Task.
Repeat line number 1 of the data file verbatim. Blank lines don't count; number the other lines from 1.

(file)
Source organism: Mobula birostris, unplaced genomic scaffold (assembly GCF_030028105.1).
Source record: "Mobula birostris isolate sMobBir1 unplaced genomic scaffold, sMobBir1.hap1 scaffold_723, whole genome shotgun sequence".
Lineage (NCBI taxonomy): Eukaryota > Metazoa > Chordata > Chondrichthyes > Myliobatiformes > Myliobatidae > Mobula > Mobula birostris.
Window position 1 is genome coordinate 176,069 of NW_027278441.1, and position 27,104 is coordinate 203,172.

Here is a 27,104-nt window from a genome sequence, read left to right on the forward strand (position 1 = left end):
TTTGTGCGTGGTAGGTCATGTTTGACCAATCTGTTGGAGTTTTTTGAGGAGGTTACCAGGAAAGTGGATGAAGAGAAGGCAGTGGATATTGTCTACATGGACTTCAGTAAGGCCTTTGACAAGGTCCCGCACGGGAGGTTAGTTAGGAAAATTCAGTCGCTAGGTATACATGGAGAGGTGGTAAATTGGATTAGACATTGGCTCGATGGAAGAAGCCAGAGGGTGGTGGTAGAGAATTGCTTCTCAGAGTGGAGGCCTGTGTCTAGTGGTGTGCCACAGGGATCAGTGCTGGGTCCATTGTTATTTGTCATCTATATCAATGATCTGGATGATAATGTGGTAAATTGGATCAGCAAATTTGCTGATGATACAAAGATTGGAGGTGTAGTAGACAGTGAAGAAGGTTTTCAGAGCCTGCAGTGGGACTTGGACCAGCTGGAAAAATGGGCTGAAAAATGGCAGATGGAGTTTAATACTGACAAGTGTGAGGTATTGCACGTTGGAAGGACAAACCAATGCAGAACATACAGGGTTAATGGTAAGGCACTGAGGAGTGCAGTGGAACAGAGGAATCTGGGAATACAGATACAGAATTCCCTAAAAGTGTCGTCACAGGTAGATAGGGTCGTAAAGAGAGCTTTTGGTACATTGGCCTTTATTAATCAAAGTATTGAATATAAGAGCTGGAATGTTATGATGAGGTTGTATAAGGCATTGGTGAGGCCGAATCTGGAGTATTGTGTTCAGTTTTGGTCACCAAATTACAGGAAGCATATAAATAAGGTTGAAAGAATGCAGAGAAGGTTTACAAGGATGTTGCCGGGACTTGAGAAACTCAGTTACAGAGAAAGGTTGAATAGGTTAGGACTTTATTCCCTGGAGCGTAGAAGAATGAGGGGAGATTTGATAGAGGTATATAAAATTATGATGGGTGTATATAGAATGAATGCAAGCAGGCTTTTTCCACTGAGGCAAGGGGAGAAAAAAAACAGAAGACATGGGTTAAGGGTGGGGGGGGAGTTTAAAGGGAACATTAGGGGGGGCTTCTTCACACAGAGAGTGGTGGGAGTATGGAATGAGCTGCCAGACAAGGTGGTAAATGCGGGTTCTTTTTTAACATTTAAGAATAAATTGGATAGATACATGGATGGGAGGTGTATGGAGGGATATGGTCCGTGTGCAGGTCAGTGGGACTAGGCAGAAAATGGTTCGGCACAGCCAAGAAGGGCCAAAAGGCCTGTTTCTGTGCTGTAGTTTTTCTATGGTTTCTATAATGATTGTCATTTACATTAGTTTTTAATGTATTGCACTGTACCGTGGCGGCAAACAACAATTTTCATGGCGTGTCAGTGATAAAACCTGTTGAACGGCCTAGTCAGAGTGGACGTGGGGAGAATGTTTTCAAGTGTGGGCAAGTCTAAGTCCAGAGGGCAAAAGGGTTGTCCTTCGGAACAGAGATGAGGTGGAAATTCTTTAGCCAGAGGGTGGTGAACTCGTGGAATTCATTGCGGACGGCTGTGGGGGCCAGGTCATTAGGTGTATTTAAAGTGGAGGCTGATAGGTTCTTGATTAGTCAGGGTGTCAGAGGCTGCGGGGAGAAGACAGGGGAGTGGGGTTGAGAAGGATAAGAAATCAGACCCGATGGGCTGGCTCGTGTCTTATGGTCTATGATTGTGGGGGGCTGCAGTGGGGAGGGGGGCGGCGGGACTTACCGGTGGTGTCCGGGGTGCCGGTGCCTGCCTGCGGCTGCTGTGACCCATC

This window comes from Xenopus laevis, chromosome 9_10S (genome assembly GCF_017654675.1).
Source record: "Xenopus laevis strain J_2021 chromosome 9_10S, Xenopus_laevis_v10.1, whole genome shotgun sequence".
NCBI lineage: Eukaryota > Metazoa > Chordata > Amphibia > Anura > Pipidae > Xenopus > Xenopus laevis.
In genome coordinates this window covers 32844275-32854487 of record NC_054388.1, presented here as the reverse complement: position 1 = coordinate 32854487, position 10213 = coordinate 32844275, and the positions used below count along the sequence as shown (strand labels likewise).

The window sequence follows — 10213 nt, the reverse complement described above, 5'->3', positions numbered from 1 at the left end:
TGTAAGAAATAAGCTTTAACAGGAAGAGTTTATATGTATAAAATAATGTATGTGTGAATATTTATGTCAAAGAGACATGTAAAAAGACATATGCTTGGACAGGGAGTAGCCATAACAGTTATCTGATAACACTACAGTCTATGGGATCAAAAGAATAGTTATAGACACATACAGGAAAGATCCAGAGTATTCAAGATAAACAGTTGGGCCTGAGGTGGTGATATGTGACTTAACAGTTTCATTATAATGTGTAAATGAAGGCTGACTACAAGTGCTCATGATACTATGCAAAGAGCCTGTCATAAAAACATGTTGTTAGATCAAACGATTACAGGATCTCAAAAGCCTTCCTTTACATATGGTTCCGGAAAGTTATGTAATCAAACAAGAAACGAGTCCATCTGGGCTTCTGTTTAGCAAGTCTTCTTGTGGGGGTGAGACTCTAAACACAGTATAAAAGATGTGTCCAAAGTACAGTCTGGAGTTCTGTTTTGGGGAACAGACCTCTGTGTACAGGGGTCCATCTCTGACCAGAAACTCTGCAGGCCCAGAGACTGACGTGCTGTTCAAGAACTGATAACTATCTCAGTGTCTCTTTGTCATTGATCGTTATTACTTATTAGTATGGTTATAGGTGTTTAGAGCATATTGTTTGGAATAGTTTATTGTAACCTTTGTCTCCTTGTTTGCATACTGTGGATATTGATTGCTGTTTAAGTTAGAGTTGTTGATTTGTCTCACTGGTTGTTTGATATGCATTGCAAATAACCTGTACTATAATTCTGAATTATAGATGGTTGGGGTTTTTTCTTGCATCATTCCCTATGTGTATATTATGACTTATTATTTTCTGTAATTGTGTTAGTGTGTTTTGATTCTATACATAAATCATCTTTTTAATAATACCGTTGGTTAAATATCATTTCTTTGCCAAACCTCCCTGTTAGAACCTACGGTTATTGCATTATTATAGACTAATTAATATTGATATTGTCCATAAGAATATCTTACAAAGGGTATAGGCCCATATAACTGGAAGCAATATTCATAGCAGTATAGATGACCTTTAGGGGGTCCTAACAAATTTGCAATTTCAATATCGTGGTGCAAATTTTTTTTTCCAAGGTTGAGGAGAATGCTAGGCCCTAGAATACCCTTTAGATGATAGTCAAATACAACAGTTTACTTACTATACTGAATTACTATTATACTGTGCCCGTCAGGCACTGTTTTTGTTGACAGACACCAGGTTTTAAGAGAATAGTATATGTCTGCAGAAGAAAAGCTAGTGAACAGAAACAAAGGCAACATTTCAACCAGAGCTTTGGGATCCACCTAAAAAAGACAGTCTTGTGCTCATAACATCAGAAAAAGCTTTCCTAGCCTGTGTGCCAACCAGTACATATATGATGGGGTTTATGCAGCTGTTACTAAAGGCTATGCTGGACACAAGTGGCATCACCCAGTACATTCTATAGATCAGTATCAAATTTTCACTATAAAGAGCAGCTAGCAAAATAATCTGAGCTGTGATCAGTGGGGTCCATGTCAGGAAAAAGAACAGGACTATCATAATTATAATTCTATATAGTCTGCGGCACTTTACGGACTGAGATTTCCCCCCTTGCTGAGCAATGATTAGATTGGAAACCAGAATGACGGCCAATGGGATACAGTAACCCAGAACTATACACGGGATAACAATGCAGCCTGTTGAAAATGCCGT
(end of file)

Source organism: Mobula birostris, unplaced genomic scaffold (assembly GCF_030028105.1).